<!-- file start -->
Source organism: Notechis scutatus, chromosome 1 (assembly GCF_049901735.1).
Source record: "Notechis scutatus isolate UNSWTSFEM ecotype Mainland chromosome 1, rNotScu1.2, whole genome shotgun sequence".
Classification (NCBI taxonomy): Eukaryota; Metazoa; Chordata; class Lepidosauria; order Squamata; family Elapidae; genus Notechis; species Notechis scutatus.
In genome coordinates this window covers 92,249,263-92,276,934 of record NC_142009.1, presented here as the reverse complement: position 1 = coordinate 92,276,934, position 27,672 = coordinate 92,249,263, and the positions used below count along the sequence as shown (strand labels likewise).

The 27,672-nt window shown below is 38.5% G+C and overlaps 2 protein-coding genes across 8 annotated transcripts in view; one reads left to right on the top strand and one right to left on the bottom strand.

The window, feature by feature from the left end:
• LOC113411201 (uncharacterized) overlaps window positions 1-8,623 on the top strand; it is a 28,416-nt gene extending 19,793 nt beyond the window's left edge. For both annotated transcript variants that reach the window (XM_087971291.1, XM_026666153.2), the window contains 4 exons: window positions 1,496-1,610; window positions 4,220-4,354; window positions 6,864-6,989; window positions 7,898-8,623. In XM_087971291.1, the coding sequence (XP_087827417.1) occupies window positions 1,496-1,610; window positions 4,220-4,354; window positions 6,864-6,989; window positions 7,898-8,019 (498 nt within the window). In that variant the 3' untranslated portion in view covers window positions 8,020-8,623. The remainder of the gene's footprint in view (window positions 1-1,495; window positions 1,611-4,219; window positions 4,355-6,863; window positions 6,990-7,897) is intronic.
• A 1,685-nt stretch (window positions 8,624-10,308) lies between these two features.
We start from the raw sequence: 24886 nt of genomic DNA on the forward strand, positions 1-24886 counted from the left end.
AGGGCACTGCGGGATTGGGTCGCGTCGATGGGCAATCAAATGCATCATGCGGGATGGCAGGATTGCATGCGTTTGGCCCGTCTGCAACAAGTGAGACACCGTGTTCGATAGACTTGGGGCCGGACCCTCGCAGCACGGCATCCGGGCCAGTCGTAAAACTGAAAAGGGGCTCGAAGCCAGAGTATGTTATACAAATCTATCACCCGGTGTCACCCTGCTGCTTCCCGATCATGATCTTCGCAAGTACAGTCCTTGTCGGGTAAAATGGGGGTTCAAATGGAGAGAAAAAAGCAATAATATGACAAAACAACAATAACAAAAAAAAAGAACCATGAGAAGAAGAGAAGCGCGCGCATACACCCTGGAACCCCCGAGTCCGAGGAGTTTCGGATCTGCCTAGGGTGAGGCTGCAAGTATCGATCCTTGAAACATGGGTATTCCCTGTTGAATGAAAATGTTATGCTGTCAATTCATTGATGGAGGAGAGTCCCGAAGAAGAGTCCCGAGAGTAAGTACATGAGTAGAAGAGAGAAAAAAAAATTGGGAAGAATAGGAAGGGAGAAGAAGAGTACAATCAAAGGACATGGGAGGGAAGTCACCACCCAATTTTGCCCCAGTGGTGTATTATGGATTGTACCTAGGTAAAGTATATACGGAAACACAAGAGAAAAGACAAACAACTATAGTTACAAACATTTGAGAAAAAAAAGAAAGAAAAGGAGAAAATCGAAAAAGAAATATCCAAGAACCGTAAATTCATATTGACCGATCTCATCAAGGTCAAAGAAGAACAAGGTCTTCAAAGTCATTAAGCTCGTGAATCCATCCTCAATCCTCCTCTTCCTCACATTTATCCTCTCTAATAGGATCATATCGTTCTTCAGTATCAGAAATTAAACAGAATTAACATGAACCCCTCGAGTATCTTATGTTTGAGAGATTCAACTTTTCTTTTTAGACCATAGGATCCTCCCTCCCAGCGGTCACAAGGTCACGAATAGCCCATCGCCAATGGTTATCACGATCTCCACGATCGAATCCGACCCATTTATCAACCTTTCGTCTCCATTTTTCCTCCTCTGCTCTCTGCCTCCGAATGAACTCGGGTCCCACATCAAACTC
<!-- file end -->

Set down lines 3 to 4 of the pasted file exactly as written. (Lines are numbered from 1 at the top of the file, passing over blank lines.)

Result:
Classification (NCBI taxonomy): Eukaryota; Metazoa; Chordata; class Lepidosauria; order Squamata; family Elapidae; genus Notechis; species Notechis scutatus.
In genome coordinates this window covers 92,249,263-92,276,934 of record NC_142009.1, presented here as the reverse complement: position 1 = coordinate 92,276,934, position 27,672 = coordinate 92,249,263, and the positions used below count along the sequence as shown (strand labels likewise).